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Cotton Prices Surge on Asia Supply Scarcity


Cotton prices have surged to new 15-year highs as exports from Asia fall. Textile and apparel exporters in Asia say consumers may feel the pinch with more expensive T-shirts and jeans.

A drought in China, floods in Pakistan and export controls in India are causing a global shortage of cotton.

India, the world's second-largest exporter, restricted exports earlier this year because of domestic scarcity. Exports are expected to resume next month but only up to 5.5 million bales, about 18 percent of this year's estimated crop of 29.5 million bales. One bale is the equivalent of 228 kilograms.

But the Indian textile industry, which employs 35 million people, wants an extended ban and higher taxes on exports because there is not enough cotton to meet demand at home.

Vinay Kotak is director of Kotak Ginning and Pressing in Mumbai, a cotton exporter.

"Prices are galloping and that's why government is a bit in the mood to delay the exports and that's affecting business," said Vinay Kotak, director of Kotak Ginning and Pressing in Mumbai, a cotton exporter. "There's an acute shortage of ready goods in India from the beginning of the year."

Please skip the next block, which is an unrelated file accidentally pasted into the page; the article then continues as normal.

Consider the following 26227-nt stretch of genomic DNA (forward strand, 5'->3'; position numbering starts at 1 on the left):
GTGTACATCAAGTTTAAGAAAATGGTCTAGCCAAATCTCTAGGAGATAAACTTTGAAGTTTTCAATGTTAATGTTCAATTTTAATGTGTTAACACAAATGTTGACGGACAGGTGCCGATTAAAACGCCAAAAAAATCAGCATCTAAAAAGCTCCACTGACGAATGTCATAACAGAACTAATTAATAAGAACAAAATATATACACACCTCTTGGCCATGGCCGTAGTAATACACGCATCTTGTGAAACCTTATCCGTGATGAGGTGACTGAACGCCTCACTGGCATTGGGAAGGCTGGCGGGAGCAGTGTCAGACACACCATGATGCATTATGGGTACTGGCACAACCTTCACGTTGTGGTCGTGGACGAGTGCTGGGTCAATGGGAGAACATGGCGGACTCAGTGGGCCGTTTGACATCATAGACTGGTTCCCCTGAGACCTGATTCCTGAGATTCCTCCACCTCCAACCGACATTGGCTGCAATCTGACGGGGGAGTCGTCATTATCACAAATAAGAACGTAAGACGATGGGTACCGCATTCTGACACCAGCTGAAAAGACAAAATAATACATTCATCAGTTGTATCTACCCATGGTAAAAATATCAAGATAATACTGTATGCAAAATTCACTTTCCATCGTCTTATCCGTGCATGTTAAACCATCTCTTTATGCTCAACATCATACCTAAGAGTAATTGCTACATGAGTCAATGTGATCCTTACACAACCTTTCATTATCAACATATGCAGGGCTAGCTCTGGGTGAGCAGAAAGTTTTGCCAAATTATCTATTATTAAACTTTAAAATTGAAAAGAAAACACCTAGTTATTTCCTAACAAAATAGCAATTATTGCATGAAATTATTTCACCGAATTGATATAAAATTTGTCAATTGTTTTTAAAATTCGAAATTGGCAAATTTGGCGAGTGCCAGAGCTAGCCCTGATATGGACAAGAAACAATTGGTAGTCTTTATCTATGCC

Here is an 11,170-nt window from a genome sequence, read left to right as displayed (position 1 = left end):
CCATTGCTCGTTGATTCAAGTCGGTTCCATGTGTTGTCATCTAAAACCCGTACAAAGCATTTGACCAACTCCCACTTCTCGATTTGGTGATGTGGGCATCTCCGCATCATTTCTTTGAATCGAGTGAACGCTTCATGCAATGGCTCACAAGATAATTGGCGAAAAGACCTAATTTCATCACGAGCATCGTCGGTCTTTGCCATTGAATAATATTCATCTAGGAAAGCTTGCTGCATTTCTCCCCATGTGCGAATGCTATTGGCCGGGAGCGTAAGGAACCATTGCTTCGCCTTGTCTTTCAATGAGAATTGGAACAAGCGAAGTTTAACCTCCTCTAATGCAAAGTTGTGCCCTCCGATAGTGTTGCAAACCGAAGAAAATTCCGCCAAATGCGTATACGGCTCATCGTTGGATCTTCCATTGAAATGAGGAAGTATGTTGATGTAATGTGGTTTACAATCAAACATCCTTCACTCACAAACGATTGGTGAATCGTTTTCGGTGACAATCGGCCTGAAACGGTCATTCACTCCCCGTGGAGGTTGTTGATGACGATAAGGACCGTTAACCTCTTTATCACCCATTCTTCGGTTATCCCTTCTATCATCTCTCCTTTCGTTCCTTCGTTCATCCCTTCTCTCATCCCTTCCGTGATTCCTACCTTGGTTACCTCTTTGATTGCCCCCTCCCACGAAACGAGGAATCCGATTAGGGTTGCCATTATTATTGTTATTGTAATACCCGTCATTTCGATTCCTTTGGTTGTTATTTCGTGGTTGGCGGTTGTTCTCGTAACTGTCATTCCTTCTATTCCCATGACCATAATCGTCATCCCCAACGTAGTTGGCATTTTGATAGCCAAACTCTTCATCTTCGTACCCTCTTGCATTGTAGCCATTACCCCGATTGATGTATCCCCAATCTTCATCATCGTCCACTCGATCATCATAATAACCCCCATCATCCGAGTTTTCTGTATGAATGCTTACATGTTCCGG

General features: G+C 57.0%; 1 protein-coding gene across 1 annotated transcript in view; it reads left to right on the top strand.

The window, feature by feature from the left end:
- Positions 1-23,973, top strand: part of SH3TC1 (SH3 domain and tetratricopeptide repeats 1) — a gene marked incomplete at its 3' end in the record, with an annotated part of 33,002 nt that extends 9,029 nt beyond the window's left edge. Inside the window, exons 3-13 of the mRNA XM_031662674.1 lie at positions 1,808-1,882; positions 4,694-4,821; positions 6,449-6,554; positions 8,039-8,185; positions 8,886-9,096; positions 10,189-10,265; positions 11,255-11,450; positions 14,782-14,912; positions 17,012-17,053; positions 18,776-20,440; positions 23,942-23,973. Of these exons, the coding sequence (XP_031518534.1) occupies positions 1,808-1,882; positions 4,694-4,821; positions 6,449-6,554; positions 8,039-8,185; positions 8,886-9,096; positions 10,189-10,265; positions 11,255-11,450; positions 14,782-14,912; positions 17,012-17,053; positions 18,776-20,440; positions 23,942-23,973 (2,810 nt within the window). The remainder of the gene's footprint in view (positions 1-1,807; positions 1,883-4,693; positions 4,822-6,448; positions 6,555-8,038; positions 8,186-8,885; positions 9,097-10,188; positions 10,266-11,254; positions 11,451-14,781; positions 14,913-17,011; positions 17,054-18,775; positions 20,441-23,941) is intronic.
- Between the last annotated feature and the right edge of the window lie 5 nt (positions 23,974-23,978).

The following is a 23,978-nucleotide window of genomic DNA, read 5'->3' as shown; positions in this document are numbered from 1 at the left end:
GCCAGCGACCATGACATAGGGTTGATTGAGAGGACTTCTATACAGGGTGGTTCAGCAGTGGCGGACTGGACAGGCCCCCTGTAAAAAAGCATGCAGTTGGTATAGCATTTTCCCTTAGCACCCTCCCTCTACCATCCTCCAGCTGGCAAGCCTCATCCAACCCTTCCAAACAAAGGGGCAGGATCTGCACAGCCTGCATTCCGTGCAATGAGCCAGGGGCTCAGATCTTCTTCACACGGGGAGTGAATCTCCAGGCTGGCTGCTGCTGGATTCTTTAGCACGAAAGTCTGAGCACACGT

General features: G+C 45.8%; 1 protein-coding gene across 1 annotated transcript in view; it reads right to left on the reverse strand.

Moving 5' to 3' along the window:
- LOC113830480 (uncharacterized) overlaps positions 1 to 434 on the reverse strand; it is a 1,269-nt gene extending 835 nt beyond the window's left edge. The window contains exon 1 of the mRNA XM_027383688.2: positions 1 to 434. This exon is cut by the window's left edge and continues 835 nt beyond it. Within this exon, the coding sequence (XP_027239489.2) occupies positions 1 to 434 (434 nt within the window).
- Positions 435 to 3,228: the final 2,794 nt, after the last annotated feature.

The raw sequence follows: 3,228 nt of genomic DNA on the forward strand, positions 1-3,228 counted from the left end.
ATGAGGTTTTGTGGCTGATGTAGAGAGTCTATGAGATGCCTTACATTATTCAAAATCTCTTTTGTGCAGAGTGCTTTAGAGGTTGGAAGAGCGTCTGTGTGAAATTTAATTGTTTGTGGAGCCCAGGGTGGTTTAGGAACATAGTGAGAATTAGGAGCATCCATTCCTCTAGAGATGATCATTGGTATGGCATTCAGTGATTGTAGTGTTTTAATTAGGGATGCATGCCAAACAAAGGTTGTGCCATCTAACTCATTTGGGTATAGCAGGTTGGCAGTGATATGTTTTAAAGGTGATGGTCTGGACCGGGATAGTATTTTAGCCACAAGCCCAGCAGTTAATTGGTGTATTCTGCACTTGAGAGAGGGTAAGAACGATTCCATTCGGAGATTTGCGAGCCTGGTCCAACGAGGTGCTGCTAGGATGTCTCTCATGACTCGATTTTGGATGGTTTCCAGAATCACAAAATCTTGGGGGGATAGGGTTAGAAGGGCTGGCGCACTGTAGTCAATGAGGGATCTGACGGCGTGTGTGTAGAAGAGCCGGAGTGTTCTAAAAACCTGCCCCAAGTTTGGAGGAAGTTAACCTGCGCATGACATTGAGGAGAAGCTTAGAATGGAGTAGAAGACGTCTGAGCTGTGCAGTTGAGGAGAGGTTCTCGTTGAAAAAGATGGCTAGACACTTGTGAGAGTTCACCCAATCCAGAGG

Cotton prices reached 15-year highs this week, above $1 for 453 grams. They have jumped more than 40 percent since July.

China, a leading cotton producer, doubled its imports in the first eight months of the year, after drought damaged crops.

This has left garment manufacturers in Asia bracing for higher costs.

Nguyen Son is vice general-secretary of the Vietnam Textile and Garments Association.

"The cost increased. That's why the Vietnamese garments and textile manufacturers also face big problem in meeting the price requirement from U.S. retailer and importer," said Nguyen Son, vice general-secretary of the Vietnam Textile and Garments Association.

Kotak, the company director in Mumbai, says he thinks any clothing price increases may be more manageable in the growing economies of Asia than in the West.

"The end-use product price increase depends ultimately on the purchasing power of the consumers. If the economies are doing well in China, India or in Asia, there's no problem. In Europe and the USA, I have my own doubts whether manufacturers of garments could pass on the price to the ultimate buyers," said Kotak.

Supply may pick up in the coming months because of an expected rise in exports from the U.S., the world's leading exporter, Brazil and Australia. U.S. cotton exports are expected to increase 29 percent from last year. However, freight charges from those countries would add to Asian garment makers' costs.

The U.S. Department of Agriculture says global cotton consumption will outstrip stocks for the sixth straight year. China, the world's biggest consumer, is expected to ramp up imports by 16 percent this year.

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